Date:July 31st, 2006 06:07 am (UTC)
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>terrorism is really fed by poverty and ignorance

The vast majority of poor people do not see terror as a valid outlet for their frustration with poverty. What feeds terrorism is warped notions of dignity and honor: when people don't have the brains or the will to achieve self-realization the hard way (build something, invent something that'll make others respect you!) and instead grab for the cheap cop-out of the form "i'll beat up my neighbor and then everyone will respect me for my big fists". Get a gun, and in one day there you are -- a freedom fighter, a _person_! How much faster and easier than to spend years studying and thinking so that you can build something useful!

There were no settlers in Gaza OR Lebanon when the latest thing started. Palestinians had Gaza to themselves; why didn't they use what energy/resources they have to build something decent there? Because it's much easier to continue bashing Israel and blaming the occupation -- instead of your own laziness -- for your problems. It's like some blacks in the U.S. who feel that, as someone put it, "victimhood is not a problem to be solved but an identity to be nurtured".

Palestinians elected Hamas hoping this will restore their "dignity" by making them look strong. Instead it exposed just how pathetically helpless they are -- can't survive a day without external help. You can have no dignity if you can't even feed yourself, no matter how fervently you shout about justice.

The only way to end terror is to end the medieval mindset that these people _willingly_ locked themselves into. If it takes a big bang on the had to get them out of that mindset, so be it.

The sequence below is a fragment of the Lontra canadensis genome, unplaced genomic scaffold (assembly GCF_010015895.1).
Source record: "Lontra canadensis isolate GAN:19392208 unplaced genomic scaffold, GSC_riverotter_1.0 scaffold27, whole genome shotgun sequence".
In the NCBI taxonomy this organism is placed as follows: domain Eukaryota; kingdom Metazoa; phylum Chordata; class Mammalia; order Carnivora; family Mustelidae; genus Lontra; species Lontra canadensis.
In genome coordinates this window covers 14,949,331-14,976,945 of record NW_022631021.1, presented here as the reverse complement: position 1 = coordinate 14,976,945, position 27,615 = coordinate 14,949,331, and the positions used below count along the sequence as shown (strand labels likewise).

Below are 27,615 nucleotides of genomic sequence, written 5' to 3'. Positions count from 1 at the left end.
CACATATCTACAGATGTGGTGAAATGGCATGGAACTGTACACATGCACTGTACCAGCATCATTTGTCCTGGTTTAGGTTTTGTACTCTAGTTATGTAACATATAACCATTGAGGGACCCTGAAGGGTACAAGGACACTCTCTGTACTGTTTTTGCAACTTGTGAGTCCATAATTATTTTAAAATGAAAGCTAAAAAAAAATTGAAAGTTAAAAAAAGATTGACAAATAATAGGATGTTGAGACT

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From:aregjan
Date:July 31st, 2006 03:41 pm (UTC)
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It's like some blacks in the U.S. who feel that, as someone put it, "victimhood is not a problem to be solved but an identity to be nurtured".
hehe, true. :) But on the other hand, let's not forget that there are also lots of Jews (and diasporan
Armenians, for that matter) who very often themselves fall into that trap of perpetual victimhood.

What you are writing about dignity and honor is definitely true for a subset of the population -- such as Hammas/Hesbollah activists -- but I don't think this is true for everyone, at least not for the "rank and file" Palestinians trying to earn their daily bread.

Palestinians had Gaza to themselves; why didn't they use what energy/resources they have to build something decent there?
A whole set of reasons:
a) a total absence of political culture For the last 40 years the Palestinians have gotten used to having
the Israelis police their place and enforce whatever laws there were.
b) total dependence on Israel (and tourism) for any hope of economic growth.
c) etc, etc.
And this is not because they are lazy. But because they have no society, no political system on
which to build a society. It's somewhat besides the point as to whose fault this is, but 40 years
of occupation and also the asiatic mindset that you talked of earlier ("king of the hill" mentality) are definitely part of the thing.

The only way to end terror is to end the medieval mindset that these people _willingly_ locked themselves into. If it takes a big bang on the had to get them out of that mindset, so be it.
How is that "big bang" going to end that mindset? You put a wall around people -- will that
make them more modern and enlightened?
Ilya Shlyakhter Powered by LiveJournal.com